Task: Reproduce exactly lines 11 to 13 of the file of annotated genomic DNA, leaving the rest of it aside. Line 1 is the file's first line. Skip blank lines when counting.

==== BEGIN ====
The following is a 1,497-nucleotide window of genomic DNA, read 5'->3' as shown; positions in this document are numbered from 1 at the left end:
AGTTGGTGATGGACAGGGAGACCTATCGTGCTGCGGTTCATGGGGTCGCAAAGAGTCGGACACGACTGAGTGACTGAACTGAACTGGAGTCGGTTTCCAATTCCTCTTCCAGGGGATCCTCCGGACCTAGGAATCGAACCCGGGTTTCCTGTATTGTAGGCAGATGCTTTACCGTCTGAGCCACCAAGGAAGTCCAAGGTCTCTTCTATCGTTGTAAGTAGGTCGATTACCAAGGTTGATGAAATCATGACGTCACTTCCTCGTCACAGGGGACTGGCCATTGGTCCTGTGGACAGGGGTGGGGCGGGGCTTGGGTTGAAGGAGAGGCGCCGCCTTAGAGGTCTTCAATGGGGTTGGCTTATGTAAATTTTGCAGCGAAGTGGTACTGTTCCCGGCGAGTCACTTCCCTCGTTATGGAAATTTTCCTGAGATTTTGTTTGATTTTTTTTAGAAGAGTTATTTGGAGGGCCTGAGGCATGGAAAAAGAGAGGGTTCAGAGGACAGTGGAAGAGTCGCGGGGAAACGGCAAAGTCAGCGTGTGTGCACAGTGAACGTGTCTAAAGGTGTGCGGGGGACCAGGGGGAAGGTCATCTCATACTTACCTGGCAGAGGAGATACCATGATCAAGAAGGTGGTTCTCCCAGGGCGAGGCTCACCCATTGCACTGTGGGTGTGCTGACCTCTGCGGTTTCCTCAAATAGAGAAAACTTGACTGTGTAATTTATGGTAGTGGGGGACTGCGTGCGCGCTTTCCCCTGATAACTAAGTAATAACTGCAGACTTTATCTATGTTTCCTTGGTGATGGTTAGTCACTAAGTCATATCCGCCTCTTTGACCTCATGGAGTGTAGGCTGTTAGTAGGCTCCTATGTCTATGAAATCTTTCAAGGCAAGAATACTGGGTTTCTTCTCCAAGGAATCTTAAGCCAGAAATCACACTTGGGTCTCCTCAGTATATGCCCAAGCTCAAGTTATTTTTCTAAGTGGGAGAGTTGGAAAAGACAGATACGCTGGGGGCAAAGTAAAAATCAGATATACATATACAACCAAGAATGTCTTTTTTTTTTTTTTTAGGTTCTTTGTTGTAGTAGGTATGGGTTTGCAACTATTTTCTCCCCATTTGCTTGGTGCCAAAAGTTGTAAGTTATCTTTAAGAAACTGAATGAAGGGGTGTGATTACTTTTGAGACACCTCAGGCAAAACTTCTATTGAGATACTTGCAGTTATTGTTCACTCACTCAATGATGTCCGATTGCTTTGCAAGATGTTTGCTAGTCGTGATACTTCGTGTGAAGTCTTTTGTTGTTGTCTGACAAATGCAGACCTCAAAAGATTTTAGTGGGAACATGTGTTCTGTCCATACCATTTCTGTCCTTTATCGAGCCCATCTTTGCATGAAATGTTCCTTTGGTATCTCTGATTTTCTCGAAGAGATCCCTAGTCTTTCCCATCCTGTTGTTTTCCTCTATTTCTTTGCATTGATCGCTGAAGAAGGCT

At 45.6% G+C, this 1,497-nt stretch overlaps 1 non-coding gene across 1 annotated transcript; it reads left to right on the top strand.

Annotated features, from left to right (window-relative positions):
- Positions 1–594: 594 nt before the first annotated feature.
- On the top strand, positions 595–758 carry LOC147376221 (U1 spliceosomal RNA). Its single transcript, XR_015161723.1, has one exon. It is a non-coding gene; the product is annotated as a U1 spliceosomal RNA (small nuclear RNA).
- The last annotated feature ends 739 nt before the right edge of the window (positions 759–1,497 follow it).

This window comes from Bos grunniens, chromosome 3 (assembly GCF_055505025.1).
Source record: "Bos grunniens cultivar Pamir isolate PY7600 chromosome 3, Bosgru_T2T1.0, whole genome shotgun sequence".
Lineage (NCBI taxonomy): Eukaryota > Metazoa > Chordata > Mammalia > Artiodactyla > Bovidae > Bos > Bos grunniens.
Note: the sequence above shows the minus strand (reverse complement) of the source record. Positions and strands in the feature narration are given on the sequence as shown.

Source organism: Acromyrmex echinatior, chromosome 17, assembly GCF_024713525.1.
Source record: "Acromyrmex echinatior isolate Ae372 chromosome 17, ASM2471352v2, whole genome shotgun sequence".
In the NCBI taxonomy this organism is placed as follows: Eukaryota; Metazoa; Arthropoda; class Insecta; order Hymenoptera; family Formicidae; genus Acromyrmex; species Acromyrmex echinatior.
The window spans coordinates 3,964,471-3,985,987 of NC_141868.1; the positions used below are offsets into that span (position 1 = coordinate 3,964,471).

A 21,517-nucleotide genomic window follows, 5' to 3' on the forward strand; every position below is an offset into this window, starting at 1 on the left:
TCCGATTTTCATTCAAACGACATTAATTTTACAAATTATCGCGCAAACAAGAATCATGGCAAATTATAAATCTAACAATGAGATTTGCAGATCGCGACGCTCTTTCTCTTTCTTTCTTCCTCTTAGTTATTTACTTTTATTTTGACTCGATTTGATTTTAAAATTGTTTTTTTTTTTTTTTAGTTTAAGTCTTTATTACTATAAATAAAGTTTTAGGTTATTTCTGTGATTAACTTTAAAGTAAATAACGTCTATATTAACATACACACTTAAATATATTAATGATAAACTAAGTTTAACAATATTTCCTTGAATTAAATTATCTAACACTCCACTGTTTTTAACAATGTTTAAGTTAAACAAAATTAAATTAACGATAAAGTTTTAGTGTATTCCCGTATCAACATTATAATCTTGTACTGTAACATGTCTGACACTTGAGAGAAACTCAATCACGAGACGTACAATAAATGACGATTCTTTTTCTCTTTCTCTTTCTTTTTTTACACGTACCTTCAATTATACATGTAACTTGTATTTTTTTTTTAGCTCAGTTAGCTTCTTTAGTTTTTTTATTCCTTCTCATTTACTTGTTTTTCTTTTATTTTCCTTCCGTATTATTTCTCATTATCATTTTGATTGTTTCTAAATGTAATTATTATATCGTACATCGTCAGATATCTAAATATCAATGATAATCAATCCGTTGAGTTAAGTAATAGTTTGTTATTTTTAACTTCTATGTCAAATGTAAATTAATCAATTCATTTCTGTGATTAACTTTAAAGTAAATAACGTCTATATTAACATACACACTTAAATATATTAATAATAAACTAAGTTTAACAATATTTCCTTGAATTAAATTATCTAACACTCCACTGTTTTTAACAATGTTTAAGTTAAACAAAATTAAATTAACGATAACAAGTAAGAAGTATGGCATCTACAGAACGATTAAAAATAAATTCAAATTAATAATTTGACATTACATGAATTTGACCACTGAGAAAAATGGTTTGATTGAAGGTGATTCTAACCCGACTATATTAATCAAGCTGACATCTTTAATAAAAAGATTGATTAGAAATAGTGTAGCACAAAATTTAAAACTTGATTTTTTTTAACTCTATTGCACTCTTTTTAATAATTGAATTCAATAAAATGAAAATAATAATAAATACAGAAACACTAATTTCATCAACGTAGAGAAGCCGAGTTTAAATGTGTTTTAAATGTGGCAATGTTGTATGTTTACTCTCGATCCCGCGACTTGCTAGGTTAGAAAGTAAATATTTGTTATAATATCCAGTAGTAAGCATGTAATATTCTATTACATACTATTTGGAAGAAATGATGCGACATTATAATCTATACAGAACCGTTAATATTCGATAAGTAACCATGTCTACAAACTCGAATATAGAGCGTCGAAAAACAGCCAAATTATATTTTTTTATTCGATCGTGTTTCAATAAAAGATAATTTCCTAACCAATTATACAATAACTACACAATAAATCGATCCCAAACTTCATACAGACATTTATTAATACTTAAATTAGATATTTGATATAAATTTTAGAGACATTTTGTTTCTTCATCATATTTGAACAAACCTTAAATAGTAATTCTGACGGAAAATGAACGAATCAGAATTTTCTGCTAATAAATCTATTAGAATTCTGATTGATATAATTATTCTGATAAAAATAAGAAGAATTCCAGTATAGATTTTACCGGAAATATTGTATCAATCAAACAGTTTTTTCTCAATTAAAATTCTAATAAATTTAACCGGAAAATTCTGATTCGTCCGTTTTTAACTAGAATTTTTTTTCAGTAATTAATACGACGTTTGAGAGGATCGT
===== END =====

Note: the sequence above shows the minus strand (reverse complement) of the source record. Positions and strands in the feature narration are given on the sequence as shown.

Source organism: Acromyrmex echinatior, chromosome 17, assembly GCF_024713525.1.
Source record: "Acromyrmex echinatior isolate Ae372 chromosome 17, ASM2471352v2, whole genome shotgun sequence".